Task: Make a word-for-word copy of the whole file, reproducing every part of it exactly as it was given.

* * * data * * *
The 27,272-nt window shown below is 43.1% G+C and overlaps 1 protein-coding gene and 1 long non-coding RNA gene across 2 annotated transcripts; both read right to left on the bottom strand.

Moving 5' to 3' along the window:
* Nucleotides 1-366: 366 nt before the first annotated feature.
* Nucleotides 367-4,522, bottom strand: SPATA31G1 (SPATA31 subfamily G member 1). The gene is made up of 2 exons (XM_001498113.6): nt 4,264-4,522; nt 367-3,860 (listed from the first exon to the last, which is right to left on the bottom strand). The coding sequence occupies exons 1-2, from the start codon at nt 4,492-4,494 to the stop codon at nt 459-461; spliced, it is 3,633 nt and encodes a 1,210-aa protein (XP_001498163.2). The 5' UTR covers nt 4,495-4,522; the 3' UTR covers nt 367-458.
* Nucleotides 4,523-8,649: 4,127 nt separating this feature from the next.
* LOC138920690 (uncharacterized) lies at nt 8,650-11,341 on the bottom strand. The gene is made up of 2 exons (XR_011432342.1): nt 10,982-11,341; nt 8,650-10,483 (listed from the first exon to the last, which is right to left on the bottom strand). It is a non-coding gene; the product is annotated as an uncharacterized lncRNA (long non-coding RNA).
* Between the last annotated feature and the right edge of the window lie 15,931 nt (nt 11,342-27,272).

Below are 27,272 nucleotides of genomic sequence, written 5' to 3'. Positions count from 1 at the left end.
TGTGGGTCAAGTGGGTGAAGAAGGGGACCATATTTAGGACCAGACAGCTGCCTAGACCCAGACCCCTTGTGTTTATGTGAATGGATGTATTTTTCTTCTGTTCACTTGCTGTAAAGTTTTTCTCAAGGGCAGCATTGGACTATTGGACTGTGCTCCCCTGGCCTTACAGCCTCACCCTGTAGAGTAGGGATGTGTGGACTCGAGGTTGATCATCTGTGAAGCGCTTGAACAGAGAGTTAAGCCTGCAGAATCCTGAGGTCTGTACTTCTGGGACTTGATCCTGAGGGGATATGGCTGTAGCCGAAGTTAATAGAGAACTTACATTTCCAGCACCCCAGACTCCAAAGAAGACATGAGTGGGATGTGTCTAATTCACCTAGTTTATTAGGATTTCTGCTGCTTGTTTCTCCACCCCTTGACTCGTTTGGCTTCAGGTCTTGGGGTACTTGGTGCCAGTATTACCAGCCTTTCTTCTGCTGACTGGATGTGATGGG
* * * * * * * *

The 27,272-nt window shown below is 43.1% G+C and overlaps 1 protein-coding gene and 1 long non-coding RNA gene across 2 annotated transcripts; both read right to left on the bottom strand.

Moving 5' to 3' along the window:
* Nucleotides 1-366: 366 nt before the first annotated feature.
* Nucleotides 367-4,522, bottom strand: SPATA31G1 (SPATA31 subfamily G member 1). The gene is made up of 2 exons (XM_001498113.6): nt 4,264-4,522; nt 367-3,860 (listed from the first exon to the last, which is right to left on the bottom strand). The coding sequence occupies exons 1-2, from the start codon at nt 4,492-4,494 to the stop codon at nt 459-461; spliced, it is 3,633 nt and encodes a 1,210-aa protein (XP_001498163.2). The 5' UTR covers nt 4,495-4,522; the 3' UTR covers nt 367-458.
* Nucleotides 4,523-8,649: 4,127 nt separating this feature from the next.
* LOC138920690 (uncharacterized) lies at nt 8,650-11,341 on the bottom strand. The gene is made up of 2 exons (XR_011432342.1): nt 10,982-11,341; nt 8,650-10,483 (listed from the first exon to the last, which is right to left on the bottom strand). It is a non-coding gene; the product is annotated as an uncharacterized lncRNA (long non-coding RNA).
* Between the last annotated feature and the right edge of the window lie 15,931 nt (nt 11,342-27,272).

Below are 27,272 nucleotides of genomic sequence, written 5' to 3'. Positions count from 1 at the left end.
TGTGGGTCAAGTGGGTGAAGAAGGGGACCATATTTAGGACCAGACAGCTGCCTAGACCCAGACCCCTTGTGTTTATGTGAATGGATGTATTTTTCTTCTGTTCACTTGCTGTAAAGTTTTTCTCAAGGGCAGCATTGGACTATTGGACTGTGCTCCCCTGGCCTTACAGCCTCACCCTGTAGAGTAGGGATGTGTGGACTCGAGGTTGATCATCTGTGAAGCGCTTGAACAGAGAGTTAAGCCTGCAGAATCCTGAGGTCTGTACTTCTGGGACTTGATCCTGAGGGGATATGGCTGTAGCCGAAGTTAATAGAGAACTTACATTTCCAGCACCCCAGACTCCAAAGAAGACATGAGTGGGATGTGTCTAATTCACCTAGTTTATTAGGATTTCTGCTGCTTGTTTCTCCACCCCTTGACTCGTTTGGCTTCAGGTCTTGGGGTACTTGGTGCCAGTATTACCAGCCTTTCTTCTGCTGACTGGATGTGATGGG